Delivery Systems Deliver Success

Delivery Systems Deliver Success

3/16/2009 3:00:00 AM

Ameann DeJohn


The market for delivery systems is growing rapidly. According to an article published in the International Journal of Cosmetic Science, the U.S. market for delivery systems has increased from $19 billion in 2000 to more than $41 billion in 2007. At the same time, skin care sales have topped $12 billion in the United States and are growing at 5 to 6 percent a year. But before skin care products can work their magic, all of these creams, lotions and gels must deliver their active components to the skin.

As the population continues to age, cosmetic chemists and formulators are putting an increasing emphasis on developing products that penetrate into the upper layers of the skin, to deliver a rich combination of peptides, antioxidants, enzymes, vitamins and botanicals. To effectively deliver these actives to the skin, cosmetic formulators can choose from a wide variety of systems and can also improve efficacy of the traditional actives. Consider the case of salicylic acid. It must be formulated at lower pH ranges to provide its optimal anti-acne effect; however, lower pH ranges are known to cause significant skin irritation. If the active were neutralized, it may be less effective. If an effective delivery system was used, it could improve efficacy.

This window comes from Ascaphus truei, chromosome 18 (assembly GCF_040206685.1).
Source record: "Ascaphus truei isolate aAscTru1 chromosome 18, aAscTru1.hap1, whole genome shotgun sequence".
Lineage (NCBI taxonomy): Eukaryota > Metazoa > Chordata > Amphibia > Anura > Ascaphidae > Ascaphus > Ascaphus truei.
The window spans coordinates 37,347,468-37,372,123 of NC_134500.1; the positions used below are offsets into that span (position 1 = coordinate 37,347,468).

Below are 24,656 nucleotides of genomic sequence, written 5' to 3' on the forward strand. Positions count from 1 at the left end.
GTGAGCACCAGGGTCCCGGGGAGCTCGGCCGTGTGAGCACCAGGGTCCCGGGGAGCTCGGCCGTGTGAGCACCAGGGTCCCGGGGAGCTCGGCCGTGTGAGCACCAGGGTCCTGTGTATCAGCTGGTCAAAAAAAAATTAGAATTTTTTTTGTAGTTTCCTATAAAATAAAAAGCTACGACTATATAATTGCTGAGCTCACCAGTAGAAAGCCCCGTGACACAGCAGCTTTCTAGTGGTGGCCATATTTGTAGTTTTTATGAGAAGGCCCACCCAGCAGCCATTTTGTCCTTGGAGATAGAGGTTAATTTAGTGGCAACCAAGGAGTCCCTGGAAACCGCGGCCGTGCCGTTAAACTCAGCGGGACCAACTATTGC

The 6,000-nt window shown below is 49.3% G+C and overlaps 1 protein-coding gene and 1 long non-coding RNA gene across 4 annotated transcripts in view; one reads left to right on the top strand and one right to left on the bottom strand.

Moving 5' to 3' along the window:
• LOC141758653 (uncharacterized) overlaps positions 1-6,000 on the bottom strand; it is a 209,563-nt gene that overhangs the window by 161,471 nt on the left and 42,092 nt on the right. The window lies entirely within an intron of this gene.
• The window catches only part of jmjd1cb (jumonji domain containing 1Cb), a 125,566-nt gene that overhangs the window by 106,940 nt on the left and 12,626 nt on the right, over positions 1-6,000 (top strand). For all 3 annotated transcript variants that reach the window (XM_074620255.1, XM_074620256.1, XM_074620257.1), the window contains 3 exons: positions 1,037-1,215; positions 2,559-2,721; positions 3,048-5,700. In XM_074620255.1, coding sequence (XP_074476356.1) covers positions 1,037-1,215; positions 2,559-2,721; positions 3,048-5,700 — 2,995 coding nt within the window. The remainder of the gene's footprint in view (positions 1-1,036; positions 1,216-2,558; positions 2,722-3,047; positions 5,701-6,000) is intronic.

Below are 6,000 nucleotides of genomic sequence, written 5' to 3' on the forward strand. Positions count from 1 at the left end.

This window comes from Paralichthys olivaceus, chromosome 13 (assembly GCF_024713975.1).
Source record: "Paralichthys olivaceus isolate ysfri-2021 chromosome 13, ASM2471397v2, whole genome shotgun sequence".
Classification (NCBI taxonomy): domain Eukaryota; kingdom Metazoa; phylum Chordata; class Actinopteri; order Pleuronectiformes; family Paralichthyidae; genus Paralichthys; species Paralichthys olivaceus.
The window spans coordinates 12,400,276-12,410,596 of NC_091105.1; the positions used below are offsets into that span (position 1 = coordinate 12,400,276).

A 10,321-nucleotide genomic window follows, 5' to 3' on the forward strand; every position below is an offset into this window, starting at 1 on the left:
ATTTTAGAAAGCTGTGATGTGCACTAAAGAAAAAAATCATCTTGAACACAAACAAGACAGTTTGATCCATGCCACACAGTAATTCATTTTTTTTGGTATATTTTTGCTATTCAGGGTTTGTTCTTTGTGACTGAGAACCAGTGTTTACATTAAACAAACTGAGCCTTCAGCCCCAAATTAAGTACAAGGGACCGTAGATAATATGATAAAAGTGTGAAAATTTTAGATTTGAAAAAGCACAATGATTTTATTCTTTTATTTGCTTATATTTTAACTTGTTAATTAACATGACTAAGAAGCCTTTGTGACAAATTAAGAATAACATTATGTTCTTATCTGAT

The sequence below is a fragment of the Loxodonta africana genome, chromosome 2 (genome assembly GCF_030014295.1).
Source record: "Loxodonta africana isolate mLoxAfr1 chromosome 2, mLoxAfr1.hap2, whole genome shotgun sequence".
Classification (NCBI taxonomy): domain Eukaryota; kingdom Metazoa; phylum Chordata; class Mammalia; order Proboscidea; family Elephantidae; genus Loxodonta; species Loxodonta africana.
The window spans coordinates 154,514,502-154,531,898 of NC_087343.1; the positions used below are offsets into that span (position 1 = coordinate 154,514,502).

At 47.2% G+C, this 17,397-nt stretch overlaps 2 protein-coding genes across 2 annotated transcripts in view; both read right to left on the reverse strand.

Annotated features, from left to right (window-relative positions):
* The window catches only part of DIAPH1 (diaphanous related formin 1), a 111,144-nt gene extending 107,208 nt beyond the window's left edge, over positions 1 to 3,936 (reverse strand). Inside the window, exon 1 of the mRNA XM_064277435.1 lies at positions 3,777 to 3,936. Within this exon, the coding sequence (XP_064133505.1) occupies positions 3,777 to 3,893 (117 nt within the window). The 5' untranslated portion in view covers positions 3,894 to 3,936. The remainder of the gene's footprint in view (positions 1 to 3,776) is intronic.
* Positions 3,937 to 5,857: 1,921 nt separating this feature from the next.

This leads to the discussion of innovation and proof of claims, which becoming more important in brand success. To obtain these claims, cosmetics research is becoming more dependent on pharmaceutical delivery systems. These new delivery systems are specifically designed for a targeted function and utilize specific ingredients.

Many delivery systems are already approved by FDA, and it is easier to work with existing approved ingredients than try to get a new active or OTC ingredient approved. Instead, why not see how the old ingredient could work better.

Pages: Next 1 2 3


Post a Comment

var RecaptchaOptions = {

theme : ‘red’,

tabindex : 0


Scroll to Top